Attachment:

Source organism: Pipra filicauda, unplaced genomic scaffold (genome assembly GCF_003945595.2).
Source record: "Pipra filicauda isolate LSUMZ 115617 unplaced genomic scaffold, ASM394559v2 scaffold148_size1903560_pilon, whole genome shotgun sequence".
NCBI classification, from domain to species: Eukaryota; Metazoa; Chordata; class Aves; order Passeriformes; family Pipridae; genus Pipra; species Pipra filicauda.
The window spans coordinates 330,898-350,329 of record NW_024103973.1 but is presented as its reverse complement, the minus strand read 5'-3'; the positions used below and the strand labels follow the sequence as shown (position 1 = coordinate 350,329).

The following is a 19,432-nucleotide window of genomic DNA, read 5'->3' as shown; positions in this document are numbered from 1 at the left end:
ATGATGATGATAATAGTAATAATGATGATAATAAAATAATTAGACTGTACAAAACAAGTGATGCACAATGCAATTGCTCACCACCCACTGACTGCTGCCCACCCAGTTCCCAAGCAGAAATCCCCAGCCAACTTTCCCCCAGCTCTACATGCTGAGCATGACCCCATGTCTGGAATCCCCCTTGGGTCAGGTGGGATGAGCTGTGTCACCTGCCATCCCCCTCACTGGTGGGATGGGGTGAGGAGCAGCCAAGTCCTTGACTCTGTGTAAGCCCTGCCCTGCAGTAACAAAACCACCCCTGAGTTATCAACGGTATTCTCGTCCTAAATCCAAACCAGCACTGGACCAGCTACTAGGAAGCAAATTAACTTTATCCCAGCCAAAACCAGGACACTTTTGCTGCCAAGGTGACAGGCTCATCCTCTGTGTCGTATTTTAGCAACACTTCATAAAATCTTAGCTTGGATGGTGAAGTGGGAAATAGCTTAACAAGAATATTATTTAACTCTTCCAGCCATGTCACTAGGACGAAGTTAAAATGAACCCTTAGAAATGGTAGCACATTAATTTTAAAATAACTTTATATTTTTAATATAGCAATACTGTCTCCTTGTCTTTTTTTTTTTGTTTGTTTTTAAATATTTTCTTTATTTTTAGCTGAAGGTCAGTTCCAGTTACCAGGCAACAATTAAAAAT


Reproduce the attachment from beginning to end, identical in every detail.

Source organism: Pipra filicauda, unplaced genomic scaffold (genome assembly GCF_003945595.2).
Source record: "Pipra filicauda isolate LSUMZ 115617 unplaced genomic scaffold, ASM394559v2 scaffold148_size1903560_pilon, whole genome shotgun sequence".
NCBI classification, from domain to species: Eukaryota; Metazoa; Chordata; class Aves; order Passeriformes; family Pipridae; genus Pipra; species Pipra filicauda.
The window spans coordinates 330,898-350,329 of record NW_024103973.1 but is presented as its reverse complement, the minus strand read 5'-3'; the positions used below and the strand labels follow the sequence as shown (position 1 = coordinate 350,329).

The following is a 19,432-nucleotide window of genomic DNA, read 5'->3' as shown; positions in this document are numbered from 1 at the left end:
ATGATGATGATAATAGTAATAATGATGATAATAAAATAATTAGACTGTACAAAACAAGTGATGCACAATGCAATTGCTCACCACCCACTGACTGCTGCCCACCCAGTTCCCAAGCAGAAATCCCCAGCCAACTTTCCCCCAGCTCTACATGCTGAGCATGACCCCATGTCTGGAATCCCCCTTGGGTCAGGTGGGATGAGCTGTGTCACCTGCCATCCCCCTCACTGGTGGGATGGGGTGAGGAGCAGCCAAGTCCTTGACTCTGTGTAAGCCCTGCCCTGCAGTAACAAAACCACCCCTGAGTTATCAACGGTATTCTCGTCCTAAATCCAAACCAGCACTGGACCAGCTACTAGGAAGCAAATTAACTTTATCCCAGCCAAAACCAGGACACTTTTGCTGCCAAGGTGACAGGCTCATCCTCTGTGTCGTATTTTAGCAACACTTCATAAAATCTTAGCTTGGATGGTGAAGTGGGAAATAGCTTAACAAGAATATTATTTAACTCTTCCAGCCATGTCACTAGGACGAAGTTAAAATGAACCCTTAGAAATGGTAGCACATTAATTTTAAAATAACTTTATATTTTTAATATAGCAATACTGTCTCCTTGTCTTTTTTTTTTTGTTTGTTTTTAAATATTTTCTTTATTTTTAGCTGAAGGTCAGTTCCAGTTACCAGGCAACAATTAAAAAT